Last week we reported on how more patients were being forced to visit hospital A&E departments due to not being able to get an appointment with their GP. New figures released by the Royal College of GP’s today show the extent of the crisis with 47 million GP consultations in 2013 involving a wait of at least 7 days. With 1 in every 6 patients waiting at least a week to see their GP, there are worries that the most vulnerable and ‘least assertive’ are being overlooked in favour of those who ‘shout the loudest’. Dr Helen Stokes-Lampard from the Royal College said she believed that patients were being put at risk because family doctors were overloaded. The figures show that at some of the worst hit surgeries patients were waiting up to 1 month to see their GP though some, including this lady in Edinburgh, are claiming they have had to wait for up to 7 weeks.
Alongside this data, The Royal College of GP’s also released the results of a poll in which 8 out of 10 GP’s stated that they fear they might miss a serious illness due to the workload demands being placed on them. A spokesman for the department of health said: “we know GPs are under pressure, so we’re cutting GP targets by more than a third to free up more time with patients and increasing trainees so that GP numbers continue to grow faster than the population.”
These figures have added fuel to the debate over whether or not the decision to scrap the 48 hour GP waiting time target was correct. The target, which was introduced by the previous Labour government, was binned in 2010 during efforts by the coalition government to tackle ‘target culture’ within the NHS.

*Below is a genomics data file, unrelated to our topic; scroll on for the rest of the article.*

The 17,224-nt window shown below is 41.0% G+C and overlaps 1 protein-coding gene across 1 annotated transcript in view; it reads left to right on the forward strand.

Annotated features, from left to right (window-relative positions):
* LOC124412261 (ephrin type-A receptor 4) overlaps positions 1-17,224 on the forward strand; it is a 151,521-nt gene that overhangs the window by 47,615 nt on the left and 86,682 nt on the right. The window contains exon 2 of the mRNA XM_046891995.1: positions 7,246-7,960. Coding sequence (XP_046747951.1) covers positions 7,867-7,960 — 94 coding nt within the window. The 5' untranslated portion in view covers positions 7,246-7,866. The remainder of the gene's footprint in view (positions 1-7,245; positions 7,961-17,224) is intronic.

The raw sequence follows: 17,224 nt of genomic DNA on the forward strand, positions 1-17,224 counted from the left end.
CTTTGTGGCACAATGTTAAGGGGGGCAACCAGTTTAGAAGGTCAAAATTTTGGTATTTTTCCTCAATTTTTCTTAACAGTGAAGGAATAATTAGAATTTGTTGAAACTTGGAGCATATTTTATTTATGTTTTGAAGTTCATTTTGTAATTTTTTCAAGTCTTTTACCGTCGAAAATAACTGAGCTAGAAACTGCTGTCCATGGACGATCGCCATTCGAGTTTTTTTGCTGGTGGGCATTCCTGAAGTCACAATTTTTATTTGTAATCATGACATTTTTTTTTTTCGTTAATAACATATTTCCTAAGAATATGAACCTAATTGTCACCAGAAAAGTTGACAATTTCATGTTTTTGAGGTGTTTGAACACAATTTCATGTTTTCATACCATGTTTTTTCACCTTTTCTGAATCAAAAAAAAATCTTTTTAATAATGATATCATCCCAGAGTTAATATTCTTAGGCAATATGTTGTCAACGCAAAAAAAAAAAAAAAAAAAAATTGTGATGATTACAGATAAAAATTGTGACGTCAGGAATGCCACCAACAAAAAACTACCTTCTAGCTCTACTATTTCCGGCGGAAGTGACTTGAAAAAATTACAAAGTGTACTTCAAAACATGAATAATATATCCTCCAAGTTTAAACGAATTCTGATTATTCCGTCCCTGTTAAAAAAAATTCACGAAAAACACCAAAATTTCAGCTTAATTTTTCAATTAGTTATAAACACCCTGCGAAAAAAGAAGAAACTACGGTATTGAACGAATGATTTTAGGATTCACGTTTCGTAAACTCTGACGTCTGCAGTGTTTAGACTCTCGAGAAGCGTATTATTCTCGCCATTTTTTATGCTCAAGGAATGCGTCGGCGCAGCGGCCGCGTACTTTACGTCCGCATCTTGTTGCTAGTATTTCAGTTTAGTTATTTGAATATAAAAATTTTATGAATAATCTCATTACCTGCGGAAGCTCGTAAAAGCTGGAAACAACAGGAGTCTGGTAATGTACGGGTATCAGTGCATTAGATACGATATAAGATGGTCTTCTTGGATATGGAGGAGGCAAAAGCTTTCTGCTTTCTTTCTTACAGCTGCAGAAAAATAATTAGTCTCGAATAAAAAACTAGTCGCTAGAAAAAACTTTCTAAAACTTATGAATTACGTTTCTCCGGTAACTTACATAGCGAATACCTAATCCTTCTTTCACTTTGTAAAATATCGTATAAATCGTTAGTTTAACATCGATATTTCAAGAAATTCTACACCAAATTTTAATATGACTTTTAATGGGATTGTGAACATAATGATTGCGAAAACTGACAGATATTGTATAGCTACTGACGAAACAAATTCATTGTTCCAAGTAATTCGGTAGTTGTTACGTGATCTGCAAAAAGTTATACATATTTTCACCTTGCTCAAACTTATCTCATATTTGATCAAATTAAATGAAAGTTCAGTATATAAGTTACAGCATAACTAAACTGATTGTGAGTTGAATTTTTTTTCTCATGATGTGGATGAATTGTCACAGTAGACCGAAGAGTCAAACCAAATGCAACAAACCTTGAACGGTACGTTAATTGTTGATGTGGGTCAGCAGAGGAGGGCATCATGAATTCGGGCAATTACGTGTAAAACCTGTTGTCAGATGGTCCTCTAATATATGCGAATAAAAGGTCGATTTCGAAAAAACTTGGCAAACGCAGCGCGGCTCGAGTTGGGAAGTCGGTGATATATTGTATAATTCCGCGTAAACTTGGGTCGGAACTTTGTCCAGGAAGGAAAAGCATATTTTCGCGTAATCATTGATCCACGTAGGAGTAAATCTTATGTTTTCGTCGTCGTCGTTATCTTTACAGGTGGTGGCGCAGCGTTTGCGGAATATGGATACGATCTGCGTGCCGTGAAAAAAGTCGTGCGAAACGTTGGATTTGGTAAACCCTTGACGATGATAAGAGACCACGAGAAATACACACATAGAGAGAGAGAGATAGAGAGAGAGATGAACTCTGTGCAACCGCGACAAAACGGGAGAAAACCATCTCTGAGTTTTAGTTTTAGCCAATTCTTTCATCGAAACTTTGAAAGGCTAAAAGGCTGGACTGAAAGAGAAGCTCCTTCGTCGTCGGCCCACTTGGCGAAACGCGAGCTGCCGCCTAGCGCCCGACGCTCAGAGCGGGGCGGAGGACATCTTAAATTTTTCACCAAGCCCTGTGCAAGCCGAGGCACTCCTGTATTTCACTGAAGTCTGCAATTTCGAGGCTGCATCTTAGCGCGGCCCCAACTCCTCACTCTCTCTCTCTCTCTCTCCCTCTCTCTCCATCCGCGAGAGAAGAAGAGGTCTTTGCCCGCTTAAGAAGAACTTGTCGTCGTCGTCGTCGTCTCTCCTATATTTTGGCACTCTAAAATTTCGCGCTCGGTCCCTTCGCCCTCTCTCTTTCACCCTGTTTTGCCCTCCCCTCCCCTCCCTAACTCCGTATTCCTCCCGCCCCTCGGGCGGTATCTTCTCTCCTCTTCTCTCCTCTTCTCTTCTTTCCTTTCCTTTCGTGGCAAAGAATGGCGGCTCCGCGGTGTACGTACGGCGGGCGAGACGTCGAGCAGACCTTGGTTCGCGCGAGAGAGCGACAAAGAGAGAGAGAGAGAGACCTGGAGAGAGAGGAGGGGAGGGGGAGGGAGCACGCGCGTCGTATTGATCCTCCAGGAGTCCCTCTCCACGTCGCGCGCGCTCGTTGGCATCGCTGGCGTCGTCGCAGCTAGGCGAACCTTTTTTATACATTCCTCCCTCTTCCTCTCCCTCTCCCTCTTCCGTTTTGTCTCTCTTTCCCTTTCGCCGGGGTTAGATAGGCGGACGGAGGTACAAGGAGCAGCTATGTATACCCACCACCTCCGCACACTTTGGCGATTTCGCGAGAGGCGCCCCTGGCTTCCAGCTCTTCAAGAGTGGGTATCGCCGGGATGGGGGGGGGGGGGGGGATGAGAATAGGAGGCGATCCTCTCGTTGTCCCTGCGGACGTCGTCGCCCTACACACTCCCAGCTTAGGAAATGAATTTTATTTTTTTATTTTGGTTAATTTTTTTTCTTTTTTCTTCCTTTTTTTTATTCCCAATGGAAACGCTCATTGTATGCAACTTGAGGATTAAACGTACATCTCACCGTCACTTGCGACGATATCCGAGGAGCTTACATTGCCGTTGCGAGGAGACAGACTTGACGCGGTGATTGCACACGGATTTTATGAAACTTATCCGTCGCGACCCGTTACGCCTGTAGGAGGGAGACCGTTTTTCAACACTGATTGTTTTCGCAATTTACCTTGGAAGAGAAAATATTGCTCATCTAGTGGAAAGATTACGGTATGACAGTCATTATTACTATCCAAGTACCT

Lack of Beds Forcing Mental Health Patients to Travel for Hundreds of Miles
Hospitals are struggling to meet the growing demand for emergency mental health admissions, forcing some patients to travel for hundreds of miles to get the care that they need. The number of patients who have had to seek ‘out of area’ care has increased to 3024 in 2013/14 compared to less than half that number (1301) in 2011/12. It has also come to light that one mental health patient was admitted to a deaf unit due to a lack of beds at her local mental health ward and elsewhere one trust spent over £300,000 on housing patients in B&B accommodation. Since April 2011 there has been a loss of over 1700 mental health beds across adult care and elderly wards as well as in psychiatric intensive care units.
Paul Farmer, the chief executive the charity MIND said: “It is a disgrace that people with mental health problems are being sent miles away from family and friends or are being accommodated in inappropriate settings when they are acutely unwell.” Farmer went on to describe the NHS Mental Health Service as being in the middle of a crisis when it came to the quality and availability of services.